By Dr Selwyn R. Cudjoe
September 11, 2023
Two weeks ago I was invited to be a panel member of a conference, “The March on Washington: Its Legacy and Impact in the Americas”, that was organised by the US Permanent Mission to the Organisation of American States (OAS) in commemoration of the 60th anniversary of the March on Washington at which Martin Luther King Jnr delivered his famous “I Have a Dream” speech.
Continue reading Coming black on board
By Raffique Shah
March 10, 2020
Last week, as I noted the absence of Indo-Trinidadians from the Black Power Revolution of 1970, I made a grave error for which I apologise to readers and to persons who may have been aggrieved by it.. I don’t know how I forgot that Winston Leonard, an Indian, was prominent in National Joint Action Committee almost from its inception—and he was not window dressing. He was vice-chairman of the organisation, a frontline speaker on its platforms, and he remained a member long after the dust from the upheavals of 1970 had settled.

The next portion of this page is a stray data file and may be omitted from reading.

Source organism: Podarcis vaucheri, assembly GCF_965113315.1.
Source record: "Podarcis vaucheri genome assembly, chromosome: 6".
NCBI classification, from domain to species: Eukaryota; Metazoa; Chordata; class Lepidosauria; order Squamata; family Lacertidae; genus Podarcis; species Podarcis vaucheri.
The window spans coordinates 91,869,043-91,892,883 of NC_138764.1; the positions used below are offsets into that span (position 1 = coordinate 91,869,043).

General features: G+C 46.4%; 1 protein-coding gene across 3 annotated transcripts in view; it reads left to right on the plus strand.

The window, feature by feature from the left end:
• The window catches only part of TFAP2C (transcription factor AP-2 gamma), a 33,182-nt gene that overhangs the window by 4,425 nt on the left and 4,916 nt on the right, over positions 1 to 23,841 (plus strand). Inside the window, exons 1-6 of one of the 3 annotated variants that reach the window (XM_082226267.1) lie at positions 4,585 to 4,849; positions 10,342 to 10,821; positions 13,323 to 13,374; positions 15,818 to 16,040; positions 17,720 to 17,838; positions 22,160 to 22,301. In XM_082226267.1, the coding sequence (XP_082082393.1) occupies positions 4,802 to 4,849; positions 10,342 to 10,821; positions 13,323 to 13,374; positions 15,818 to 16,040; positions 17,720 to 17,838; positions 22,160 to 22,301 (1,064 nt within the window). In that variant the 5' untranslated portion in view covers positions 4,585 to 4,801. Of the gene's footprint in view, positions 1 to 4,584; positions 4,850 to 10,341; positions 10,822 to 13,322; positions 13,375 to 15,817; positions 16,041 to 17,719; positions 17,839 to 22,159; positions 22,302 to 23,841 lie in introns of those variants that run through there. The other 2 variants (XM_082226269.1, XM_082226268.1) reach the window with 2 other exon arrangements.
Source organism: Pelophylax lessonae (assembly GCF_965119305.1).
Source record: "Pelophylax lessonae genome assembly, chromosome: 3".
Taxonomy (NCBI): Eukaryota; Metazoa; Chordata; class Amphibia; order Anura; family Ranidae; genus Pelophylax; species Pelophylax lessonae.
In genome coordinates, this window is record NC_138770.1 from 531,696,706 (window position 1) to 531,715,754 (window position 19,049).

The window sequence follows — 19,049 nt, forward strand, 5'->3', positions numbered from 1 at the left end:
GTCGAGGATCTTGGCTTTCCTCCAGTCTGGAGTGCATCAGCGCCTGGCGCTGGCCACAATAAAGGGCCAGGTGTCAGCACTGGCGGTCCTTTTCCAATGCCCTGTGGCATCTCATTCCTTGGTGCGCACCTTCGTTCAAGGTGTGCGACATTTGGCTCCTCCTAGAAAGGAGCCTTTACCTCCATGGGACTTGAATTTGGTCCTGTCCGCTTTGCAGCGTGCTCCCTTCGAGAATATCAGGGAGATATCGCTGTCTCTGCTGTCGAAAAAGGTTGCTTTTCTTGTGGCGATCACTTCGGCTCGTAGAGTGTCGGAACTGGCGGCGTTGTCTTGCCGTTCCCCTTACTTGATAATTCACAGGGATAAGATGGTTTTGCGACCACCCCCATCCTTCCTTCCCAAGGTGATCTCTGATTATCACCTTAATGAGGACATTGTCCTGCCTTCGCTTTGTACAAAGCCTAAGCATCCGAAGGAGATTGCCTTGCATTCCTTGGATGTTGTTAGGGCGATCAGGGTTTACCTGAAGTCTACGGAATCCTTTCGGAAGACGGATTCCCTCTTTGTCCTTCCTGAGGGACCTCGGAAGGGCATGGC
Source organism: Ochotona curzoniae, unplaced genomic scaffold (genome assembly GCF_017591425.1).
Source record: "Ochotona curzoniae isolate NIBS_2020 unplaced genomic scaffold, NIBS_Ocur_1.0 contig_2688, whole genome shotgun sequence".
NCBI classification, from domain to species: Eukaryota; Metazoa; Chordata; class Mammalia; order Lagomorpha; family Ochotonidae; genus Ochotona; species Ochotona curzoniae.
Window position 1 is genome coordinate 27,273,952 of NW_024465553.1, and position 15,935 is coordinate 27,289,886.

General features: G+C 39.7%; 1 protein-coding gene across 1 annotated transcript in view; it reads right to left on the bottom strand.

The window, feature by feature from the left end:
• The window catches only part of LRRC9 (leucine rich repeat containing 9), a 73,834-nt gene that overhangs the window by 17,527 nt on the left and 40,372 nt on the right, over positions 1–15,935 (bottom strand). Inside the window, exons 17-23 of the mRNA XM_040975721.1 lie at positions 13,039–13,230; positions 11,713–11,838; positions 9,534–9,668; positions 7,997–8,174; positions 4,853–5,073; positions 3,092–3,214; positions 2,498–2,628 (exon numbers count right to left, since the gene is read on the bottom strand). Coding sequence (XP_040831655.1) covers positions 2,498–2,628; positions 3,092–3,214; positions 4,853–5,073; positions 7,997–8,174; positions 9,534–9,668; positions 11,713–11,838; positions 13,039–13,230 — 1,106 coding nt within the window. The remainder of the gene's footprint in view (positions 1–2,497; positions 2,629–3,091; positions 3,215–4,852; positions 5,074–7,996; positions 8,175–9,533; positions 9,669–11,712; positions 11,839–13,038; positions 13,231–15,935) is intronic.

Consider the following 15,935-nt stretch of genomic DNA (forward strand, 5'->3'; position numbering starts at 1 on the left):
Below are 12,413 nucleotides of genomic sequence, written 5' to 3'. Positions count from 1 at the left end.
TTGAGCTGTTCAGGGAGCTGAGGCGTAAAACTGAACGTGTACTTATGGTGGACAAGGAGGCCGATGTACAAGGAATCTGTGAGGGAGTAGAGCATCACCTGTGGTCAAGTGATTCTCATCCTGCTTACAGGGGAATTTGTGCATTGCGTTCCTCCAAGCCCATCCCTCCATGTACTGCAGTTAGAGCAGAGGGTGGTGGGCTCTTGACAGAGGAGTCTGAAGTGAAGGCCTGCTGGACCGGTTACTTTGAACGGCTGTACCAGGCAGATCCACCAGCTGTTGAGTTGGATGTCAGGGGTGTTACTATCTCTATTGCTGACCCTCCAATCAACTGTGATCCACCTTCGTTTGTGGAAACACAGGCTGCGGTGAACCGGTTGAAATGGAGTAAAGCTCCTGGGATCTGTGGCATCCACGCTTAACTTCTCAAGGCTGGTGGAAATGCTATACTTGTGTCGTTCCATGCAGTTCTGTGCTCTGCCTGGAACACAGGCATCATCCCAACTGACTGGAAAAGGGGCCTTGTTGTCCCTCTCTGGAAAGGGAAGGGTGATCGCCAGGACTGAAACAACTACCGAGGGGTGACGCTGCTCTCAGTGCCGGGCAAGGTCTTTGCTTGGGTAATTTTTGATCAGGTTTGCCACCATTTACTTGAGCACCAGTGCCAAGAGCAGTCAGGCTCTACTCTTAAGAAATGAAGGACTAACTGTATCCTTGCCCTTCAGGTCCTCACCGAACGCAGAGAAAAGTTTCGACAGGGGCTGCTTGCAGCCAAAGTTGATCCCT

Continue reading Missing out on national unity
By Raffique Shah
March 02, 2020
Fifty years after the Black Power Revolution shook Trinidad and Tobago’s foundation, many people, mostly older folks, are trying to quantify what benefits, if any, were derived from those tumultuous events. In contrast, younger people have no idea that anything significant happened in 1970, nor are they interested in our history. Hell, they have little or no interest in history as a subject, far less in local history.
Continue reading An incomplete revolution
(Oh Yeah, It Actually Had One)
By Corey Gilkes
October 02, 2010
From the 17th – 19th September the St Augustine Campus of the University of the West Indies was the venue for a conference marking the 40th anniversary of the 1970 Black Power Movement. This conference was preceded on the 16th by a panel discussion at the Lloyd Best Institute of the West Indies.
Continue reading My Reflections on the Black Power Conference